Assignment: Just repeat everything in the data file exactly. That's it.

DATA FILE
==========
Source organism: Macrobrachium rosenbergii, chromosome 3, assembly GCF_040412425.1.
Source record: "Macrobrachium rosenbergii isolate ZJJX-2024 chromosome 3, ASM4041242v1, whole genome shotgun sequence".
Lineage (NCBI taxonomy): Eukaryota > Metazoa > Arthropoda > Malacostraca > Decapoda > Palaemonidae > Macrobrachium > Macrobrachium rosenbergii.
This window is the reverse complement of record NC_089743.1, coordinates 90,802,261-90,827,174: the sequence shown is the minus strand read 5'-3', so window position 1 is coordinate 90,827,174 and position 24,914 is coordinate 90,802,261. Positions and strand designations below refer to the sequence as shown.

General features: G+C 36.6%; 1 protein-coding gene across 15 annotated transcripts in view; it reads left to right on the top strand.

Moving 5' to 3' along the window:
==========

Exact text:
Source organism: Macrobrachium rosenbergii, chromosome 3, assembly GCF_040412425.1.
Source record: "Macrobrachium rosenbergii isolate ZJJX-2024 chromosome 3, ASM4041242v1, whole genome shotgun sequence".
Lineage (NCBI taxonomy): Eukaryota > Metazoa > Arthropoda > Malacostraca > Decapoda > Palaemonidae > Macrobrachium > Macrobrachium rosenbergii.
This window is the reverse complement of record NC_089743.1, coordinates 90,802,261-90,827,174: the sequence shown is the minus strand read 5'-3', so window position 1 is coordinate 90,827,174 and position 24,914 is coordinate 90,802,261. Positions and strand designations below refer to the sequence as shown.

General features: G+C 36.6%; 1 protein-coding gene across 15 annotated transcripts in view; it reads left to right on the top strand.

Moving 5' to 3' along the window: